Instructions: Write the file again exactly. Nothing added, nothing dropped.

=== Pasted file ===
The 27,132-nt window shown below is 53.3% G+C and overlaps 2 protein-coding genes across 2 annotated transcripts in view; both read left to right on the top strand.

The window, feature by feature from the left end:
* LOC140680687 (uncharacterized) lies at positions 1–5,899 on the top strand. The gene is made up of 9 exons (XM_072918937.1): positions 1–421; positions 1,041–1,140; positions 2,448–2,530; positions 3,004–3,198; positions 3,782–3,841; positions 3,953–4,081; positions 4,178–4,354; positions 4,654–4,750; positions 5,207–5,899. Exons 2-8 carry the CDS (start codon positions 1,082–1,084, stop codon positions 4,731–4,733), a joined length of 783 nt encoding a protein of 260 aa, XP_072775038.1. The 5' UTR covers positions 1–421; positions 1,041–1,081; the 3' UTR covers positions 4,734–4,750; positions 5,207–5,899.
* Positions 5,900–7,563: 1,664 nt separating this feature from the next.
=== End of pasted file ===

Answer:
The 27,132-nt window shown below is 53.3% G+C and overlaps 2 protein-coding genes across 2 annotated transcripts in view; both read left to right on the top strand.

The window, feature by feature from the left end:
* LOC140680687 (uncharacterized) lies at positions 1–5,899 on the top strand. The gene is made up of 9 exons (XM_072918937.1): positions 1–421; positions 1,041–1,140; positions 2,448–2,530; positions 3,004–3,198; positions 3,782–3,841; positions 3,953–4,081; positions 4,178–4,354; positions 4,654–4,750; positions 5,207–5,899. Exons 2-8 carry the CDS (start codon positions 1,082–1,084, stop codon positions 4,731–4,733), a joined length of 783 nt encoding a protein of 260 aa, XP_072775038.1. The 5' UTR covers positions 1–421; positions 1,041–1,081; the 3' UTR covers positions 4,734–4,750; positions 5,207–5,899.
* Positions 5,900–7,563: 1,664 nt separating this feature from the next.